Given the Federal Medicaid definition of personal assistance, service criteria should be based on a need for assistance with ADLs or with IADLs. There is a considerable body of research on ADLs and IADLs to guide states in designing their service criteria. Generally, ADLs are more frequently used than IADLs to determine service eligibility, because they are widely believed to measure a greater level of need. But research indicates that dependencies in multiple IADLs also indicate a high level of need (e.g., the inability to use the telephone actually indicates a very high level of impairment).15 Limitations in performing other IADLs, such as meal preparation and medication management, may actually pose a greater health risk than an ADL limitation in bathing and dressing. A number of states use both ADLs and IADLs in their service criteria.

An important consideration when selecting service criteria is that the level of impairment a state requires for eligibility matches the services available. For example, if a state requires applicants to be severely impaired, the maximum number of service hours permitted should be sufficient to enable them to remain in the community. It is also important to ensure that assessment methodologies do not inadvertently exclude certain groups, such as persons with dementia. For example, if the eligibility criteria require that an individual needs “hands-on” assistance with ADLs, a person who needs cueing and supervision to perform ADLs will be excluded.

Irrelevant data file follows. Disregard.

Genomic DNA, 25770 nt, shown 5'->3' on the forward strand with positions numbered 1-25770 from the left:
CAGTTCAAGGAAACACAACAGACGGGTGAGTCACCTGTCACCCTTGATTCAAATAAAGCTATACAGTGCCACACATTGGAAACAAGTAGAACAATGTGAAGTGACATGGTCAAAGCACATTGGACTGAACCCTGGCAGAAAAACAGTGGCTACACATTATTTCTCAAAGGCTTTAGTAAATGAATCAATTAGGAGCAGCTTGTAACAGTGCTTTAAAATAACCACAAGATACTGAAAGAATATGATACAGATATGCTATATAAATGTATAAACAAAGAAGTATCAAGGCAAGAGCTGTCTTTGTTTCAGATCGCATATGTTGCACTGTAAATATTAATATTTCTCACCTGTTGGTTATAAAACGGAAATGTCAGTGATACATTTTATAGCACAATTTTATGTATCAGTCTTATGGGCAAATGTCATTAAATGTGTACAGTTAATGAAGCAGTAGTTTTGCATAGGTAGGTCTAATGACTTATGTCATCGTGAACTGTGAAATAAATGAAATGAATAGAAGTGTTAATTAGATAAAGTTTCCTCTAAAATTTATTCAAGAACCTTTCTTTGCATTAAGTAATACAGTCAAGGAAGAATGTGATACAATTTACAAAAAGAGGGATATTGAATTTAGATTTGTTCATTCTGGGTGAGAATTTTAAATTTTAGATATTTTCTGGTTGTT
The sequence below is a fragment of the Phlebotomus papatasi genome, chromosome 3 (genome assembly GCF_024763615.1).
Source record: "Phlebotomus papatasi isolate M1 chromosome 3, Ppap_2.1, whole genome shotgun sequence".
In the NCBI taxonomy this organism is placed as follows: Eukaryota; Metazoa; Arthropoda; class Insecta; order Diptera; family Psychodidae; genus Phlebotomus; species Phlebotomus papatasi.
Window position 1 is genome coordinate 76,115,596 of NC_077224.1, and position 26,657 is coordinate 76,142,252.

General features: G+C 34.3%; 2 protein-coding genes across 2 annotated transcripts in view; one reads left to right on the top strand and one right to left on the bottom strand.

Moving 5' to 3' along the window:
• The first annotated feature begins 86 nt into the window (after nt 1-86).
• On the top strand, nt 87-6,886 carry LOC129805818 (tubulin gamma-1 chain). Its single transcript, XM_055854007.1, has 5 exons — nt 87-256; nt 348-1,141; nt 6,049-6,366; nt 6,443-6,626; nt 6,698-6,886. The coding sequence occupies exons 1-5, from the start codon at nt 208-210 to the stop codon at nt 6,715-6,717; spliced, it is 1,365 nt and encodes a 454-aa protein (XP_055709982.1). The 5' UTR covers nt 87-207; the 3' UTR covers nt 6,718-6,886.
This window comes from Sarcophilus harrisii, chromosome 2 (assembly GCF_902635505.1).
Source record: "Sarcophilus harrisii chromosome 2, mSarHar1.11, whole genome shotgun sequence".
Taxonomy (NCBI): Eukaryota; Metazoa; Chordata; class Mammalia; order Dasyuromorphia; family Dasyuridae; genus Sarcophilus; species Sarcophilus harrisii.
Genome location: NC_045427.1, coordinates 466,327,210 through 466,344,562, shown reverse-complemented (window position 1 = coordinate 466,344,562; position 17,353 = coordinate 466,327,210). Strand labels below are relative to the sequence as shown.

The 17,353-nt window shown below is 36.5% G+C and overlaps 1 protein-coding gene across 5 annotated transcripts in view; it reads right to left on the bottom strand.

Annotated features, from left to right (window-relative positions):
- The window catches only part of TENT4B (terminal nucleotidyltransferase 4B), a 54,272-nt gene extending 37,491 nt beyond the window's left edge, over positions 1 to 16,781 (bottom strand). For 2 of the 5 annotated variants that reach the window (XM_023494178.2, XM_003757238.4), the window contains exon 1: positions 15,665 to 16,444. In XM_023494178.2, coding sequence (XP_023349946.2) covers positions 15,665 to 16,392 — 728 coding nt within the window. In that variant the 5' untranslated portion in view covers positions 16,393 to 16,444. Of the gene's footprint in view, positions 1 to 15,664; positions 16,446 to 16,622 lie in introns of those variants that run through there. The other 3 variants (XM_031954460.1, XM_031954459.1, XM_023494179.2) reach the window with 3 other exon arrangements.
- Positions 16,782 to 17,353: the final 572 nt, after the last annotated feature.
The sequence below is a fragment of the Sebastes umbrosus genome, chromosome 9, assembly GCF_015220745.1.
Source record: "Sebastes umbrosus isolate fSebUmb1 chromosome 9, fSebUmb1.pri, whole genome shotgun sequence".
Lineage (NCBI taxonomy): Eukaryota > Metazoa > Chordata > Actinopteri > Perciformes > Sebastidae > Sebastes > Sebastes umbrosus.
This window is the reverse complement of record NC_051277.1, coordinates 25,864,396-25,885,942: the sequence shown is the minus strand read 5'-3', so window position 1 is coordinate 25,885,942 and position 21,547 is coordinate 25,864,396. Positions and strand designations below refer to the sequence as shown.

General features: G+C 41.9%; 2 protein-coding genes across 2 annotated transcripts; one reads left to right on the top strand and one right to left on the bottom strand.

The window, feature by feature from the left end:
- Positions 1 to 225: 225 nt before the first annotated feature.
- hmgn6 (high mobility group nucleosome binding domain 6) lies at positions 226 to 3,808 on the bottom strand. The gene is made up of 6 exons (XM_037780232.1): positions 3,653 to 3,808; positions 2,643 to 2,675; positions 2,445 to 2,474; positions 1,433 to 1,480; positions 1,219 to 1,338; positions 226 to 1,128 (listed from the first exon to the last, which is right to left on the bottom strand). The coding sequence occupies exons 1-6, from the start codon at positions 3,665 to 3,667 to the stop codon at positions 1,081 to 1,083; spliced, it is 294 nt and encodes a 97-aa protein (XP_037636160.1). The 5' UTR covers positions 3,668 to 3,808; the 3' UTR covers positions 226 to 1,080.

In effect, states have a very high level of discretion when determining who will receive personal care services through the State Plan. However, states may not violate Medicaid comparability requirements by restricting services to those with a particular diagnosis or condition.

Given that personal care services are subject to Federal statewideness and comparability requirements, states understandably have cost concerns about increasing access to these services through the use of liberal service criteria. As mentioned, there is no “correct” decision regarding service criteria. Whether or not particular service criteria are appropriate and make sense depends on the broader context of a state’s policy goals for its entire long-term care system (i.e., whether the criteria fit logically into the overall plan for providing services to people with long-term care needs through multiple programs).